O# 9 DECEMBER the World Anti-Doping Agency (AMA) banned Russia from participating in major sporting events for four years. The ban will apply to next year’s Olympics in Tokyo, the 2022 Winter Olympics in Beijing, and this year’s World Cup, to be held in Qatar. It follows that the Russian authorities are still concealing widespread fraud. Russia released computer files in January supposed to be a full account of past doping, AMA think involved more than 1,000 athletes and was chaired by government ministers. But AMA found that the files had been tampered with.
A four-year ban is like a severe penalty. But it is full of loopholes. It only applies to “major” tournaments, which do not include mega events like next year’s European Men’s Football Championship.
Even in competitions AMA classified as “major”, like the World Cup, the ban could allow the Russians to compete under a neutral flag. The fine print of the agency’s decision specifies that athletes can participate as long as they have not been named in the documents that the Russian authorities have submitted or failed any drug test. FIFA will likely allow the Russians to play their qualifying matches for the 2022 competition in their national colors. It is only at the Qatar final that the team will have to abandon their flag and their anthem.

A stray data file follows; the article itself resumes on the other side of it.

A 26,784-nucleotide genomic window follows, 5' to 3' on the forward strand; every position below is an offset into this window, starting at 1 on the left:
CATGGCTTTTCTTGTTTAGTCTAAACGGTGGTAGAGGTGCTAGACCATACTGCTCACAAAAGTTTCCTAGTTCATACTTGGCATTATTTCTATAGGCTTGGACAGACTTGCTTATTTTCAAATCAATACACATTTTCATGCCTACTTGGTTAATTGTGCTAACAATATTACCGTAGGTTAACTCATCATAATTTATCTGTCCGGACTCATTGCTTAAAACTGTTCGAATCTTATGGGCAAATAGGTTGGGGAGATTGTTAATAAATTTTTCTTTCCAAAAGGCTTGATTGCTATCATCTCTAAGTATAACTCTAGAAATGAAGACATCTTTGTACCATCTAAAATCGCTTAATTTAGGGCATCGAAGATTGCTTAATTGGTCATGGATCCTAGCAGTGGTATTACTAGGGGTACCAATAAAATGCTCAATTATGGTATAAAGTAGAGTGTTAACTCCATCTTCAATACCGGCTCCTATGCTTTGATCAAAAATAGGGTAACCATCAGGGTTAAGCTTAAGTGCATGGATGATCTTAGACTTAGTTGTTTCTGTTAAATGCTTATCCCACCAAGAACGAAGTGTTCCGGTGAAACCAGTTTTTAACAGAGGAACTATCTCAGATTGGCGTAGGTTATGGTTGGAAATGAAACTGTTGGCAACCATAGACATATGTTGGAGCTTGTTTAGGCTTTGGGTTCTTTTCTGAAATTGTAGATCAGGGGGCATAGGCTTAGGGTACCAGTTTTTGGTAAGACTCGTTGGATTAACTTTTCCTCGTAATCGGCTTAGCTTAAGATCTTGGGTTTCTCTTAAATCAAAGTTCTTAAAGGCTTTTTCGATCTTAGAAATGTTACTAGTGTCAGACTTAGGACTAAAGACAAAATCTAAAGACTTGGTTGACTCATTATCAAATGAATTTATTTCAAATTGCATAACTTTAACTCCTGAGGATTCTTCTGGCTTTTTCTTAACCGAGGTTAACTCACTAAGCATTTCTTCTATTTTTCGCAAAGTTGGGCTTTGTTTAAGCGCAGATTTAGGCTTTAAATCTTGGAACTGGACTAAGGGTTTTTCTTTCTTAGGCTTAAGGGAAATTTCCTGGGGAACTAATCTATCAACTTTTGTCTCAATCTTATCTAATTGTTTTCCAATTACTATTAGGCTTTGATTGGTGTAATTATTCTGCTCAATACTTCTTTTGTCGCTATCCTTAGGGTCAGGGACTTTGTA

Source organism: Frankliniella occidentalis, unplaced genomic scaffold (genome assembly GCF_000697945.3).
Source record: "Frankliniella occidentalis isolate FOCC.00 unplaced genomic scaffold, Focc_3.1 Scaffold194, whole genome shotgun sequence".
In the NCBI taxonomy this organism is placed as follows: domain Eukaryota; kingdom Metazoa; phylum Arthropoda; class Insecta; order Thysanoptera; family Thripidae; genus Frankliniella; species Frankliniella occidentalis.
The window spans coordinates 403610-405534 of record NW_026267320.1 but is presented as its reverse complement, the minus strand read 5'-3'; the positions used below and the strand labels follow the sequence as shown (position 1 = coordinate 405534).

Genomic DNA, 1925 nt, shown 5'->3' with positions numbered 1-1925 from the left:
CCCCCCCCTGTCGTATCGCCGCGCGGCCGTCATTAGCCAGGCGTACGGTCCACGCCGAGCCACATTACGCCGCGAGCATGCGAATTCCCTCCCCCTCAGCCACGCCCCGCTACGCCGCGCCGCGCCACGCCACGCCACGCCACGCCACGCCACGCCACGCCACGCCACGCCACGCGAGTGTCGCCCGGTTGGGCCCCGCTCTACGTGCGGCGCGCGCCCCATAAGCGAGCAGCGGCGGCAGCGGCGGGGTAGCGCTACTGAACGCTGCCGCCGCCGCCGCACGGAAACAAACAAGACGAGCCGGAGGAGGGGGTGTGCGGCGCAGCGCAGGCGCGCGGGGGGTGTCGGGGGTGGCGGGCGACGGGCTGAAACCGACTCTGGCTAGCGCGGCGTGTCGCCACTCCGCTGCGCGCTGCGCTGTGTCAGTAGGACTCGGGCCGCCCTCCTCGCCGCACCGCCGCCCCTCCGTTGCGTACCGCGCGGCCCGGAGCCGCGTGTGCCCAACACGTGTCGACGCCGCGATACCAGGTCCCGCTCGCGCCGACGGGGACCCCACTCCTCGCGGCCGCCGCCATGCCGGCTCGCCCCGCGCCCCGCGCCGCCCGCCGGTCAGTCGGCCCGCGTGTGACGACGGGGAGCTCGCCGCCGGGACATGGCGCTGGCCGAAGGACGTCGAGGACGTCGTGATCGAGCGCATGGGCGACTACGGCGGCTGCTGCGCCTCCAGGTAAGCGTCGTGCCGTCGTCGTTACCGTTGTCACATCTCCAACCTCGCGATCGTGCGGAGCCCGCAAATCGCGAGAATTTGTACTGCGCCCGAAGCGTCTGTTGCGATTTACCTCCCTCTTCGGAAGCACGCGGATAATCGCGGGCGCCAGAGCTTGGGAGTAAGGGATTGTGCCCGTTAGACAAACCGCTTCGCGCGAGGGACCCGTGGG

This arrangement has already been used at the Olympics and will likely continue at next year’s games in Tokyo. The International Olympic Committee (CIO) suspended the Russian Winter Games team in Pyeongchang last year, but only in name. It still allowed 168 competitors to appear as “Olympic athletes of Russia”, collecting 17 medals in all. The men’s ice hockey team won the gold medal while wearing a distinctly familiar red kit (but without emblems or flags) and defiantly sang the national anthem at the medal ceremony, against official orders. Few spectators could have doubted who they represented.
The message to these cheaters is clear. If you get caught, you risk losing some of the medals won by your country and your teams will compete briefly without your flag. But many of your stars will slip into the net. Cheaters sometimes thrive, it seems.
This article appeared in the Europe section of the print edition under the title “Cheat, cover up, repeat”